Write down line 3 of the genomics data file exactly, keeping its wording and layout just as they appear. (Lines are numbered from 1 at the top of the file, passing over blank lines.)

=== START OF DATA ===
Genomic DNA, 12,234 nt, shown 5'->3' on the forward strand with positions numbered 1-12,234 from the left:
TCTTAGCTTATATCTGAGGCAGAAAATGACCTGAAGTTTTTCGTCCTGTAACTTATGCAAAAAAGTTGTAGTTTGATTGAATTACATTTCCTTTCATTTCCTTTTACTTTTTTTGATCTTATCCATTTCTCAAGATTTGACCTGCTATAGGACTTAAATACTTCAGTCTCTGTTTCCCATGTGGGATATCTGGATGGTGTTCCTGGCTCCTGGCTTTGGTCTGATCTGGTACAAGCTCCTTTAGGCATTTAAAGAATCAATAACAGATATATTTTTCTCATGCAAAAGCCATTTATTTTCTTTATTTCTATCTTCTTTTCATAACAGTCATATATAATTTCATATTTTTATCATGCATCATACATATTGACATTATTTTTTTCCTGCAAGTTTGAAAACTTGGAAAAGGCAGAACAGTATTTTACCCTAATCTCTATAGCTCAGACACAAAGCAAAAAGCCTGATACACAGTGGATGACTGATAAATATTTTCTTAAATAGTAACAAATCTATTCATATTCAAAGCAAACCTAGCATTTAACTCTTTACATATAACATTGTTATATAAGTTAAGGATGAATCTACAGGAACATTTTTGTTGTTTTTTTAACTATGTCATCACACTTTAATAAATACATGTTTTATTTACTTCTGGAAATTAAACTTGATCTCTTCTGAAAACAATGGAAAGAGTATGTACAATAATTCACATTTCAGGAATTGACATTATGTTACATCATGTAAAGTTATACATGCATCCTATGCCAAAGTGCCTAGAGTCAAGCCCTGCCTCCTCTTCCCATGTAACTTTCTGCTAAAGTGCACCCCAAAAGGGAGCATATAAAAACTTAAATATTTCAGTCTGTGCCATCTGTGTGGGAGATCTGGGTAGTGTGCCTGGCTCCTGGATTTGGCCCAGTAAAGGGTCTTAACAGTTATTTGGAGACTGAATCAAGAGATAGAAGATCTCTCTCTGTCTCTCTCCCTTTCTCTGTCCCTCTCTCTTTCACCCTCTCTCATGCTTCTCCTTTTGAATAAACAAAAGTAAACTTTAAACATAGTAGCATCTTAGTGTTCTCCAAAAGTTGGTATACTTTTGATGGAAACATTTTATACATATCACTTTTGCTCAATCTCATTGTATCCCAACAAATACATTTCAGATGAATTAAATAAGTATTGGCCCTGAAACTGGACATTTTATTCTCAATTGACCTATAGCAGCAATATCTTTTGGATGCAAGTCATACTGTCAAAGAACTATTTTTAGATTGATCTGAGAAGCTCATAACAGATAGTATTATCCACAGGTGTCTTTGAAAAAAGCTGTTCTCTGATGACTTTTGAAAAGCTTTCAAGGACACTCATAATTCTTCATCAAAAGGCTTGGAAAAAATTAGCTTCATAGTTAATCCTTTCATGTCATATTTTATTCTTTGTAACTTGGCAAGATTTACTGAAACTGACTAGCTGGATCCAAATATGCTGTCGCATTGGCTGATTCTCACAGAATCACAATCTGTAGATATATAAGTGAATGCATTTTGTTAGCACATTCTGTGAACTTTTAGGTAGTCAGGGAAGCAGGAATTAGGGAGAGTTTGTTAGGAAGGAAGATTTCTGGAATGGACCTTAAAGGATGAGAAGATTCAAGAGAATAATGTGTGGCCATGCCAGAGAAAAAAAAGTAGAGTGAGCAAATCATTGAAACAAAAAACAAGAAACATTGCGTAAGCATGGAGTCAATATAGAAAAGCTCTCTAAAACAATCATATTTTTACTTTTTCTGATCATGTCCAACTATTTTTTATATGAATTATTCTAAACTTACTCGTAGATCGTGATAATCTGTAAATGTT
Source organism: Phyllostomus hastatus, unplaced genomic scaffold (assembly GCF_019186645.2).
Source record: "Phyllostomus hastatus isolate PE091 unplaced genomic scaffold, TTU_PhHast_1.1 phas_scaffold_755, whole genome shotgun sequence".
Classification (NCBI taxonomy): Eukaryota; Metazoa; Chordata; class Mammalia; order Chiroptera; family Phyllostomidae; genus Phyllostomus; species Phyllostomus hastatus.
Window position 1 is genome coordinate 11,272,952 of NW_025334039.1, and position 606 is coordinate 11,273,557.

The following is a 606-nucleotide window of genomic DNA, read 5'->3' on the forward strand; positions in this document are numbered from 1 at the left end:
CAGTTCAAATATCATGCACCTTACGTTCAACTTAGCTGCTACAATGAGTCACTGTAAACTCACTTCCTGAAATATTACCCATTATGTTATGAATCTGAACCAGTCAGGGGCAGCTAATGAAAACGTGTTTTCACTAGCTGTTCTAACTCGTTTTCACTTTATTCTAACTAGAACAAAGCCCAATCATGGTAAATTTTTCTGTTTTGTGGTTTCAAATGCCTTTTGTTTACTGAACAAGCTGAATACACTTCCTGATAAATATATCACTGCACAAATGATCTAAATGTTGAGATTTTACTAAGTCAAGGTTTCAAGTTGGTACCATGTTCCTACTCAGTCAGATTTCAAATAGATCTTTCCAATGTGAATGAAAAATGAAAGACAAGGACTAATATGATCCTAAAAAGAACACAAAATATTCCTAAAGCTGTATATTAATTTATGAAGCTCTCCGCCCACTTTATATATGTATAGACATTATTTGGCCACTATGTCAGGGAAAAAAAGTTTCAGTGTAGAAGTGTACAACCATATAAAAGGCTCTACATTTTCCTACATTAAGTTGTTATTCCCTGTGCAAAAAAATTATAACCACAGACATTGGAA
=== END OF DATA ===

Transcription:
Source organism: Phyllostomus hastatus, unplaced genomic scaffold (assembly GCF_019186645.2).